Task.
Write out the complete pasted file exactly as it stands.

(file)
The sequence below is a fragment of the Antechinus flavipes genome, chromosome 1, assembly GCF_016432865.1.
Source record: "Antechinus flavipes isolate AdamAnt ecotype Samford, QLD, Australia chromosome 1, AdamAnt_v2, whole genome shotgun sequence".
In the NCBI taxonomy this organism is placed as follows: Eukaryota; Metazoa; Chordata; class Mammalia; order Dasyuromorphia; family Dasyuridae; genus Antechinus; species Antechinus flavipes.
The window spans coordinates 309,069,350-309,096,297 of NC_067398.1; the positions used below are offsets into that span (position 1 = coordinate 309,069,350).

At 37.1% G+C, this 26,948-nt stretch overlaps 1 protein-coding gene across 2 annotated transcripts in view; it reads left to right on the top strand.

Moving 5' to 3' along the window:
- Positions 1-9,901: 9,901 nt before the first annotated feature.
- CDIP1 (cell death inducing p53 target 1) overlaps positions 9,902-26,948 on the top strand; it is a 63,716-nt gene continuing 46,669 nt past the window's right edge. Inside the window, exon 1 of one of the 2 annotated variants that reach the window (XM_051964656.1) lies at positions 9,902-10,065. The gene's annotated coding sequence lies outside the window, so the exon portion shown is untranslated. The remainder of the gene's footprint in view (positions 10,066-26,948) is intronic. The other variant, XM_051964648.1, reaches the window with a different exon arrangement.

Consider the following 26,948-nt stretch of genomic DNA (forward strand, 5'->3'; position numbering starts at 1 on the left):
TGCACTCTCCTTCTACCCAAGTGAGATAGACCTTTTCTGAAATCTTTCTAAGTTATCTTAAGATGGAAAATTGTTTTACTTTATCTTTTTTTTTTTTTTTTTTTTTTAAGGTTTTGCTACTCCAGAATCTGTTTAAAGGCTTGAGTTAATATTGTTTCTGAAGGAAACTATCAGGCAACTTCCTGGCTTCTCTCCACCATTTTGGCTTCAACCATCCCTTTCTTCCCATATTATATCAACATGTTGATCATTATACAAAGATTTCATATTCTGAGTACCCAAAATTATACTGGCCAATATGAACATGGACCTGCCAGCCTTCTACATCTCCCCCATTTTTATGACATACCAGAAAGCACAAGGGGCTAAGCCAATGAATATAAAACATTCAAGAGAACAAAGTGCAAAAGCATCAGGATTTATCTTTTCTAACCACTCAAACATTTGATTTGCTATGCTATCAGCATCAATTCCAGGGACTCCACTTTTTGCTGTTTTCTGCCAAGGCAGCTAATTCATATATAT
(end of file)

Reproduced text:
The sequence below is a fragment of the Antechinus flavipes genome, chromosome 1, assembly GCF_016432865.1.
Source record: "Antechinus flavipes isolate AdamAnt ecotype Samford, QLD, Australia chromosome 1, AdamAnt_v2, whole genome shotgun sequence".
In the NCBI taxonomy this organism is placed as follows: Eukaryota; Metazoa; Chordata; class Mammalia; order Dasyuromorphia; family Dasyuridae; genus Antechinus; species Antechinus flavipes.
The window spans coordinates 309,069,350-309,096,297 of NC_067398.1; the positions used below are offsets into that span (position 1 = coordinate 309,069,350).

At 37.1% G+C, this 26,948-nt stretch overlaps 1 protein-coding gene across 2 annotated transcripts in view; it reads left to right on the top strand.

Moving 5' to 3' along the window:
- Positions 1-9,901: 9,901 nt before the first annotated feature.
- CDIP1 (cell death inducing p53 target 1) overlaps positions 9,902-26,948 on the top strand; it is a 63,716-nt gene continuing 46,669 nt past the window's right edge. Inside the window, exon 1 of one of the 2 annotated variants that reach the window (XM_051964656.1) lies at positions 9,902-10,065. The gene's annotated coding sequence lies outside the window, so the exon portion shown is untranslated. The remainder of the gene's footprint in view (positions 10,066-26,948) is intronic. The other variant, XM_051964648.1, reaches the window with a different exon arrangement.

Consider the following 26,948-nt stretch of genomic DNA (forward strand, 5'->3'; position numbering starts at 1 on the left):
TGCACTCTCCTTCTACCCAAGTGAGATAGACCTTTTCTGAAATCTTTCTAAGTTATCTTAAGATGGAAAATTGTTTTACTTTATCTTTTTTTTTTTTTTTTTTTTTTAAGGTTTTGCTACTCCAGAATCTGTTTAAAGGCTTGAGTTAATATTGTTTCTGAAGGAAACTATCAGGCAACTTCCTGGCTTCTCTCCACCATTTTGGCTTCAACCATCCCTTTCTTCCCATATTATATCAACATGTTGATCATTATACAAAGATTTCATATTCTGAGTACCCAAAATTATACTGGCCAATATGAACATGGACCTGCCAGCCTTCTACATCTCCCCCATTTTTATGACATACCAGAAAGCACAAGGGGCTAAGCCAATGAATATAAAACATTCAAGAGAACAAAGTGCAAAAGCATCAGGATTTATCTTTTCTAACCACTCAAACATTTGATTTGCTATGCTATCAGCATCAATTCCAGGGACTCCACTTTTTGCTGTTTTCTGCCAAGGCAGCTAATTCATATATAT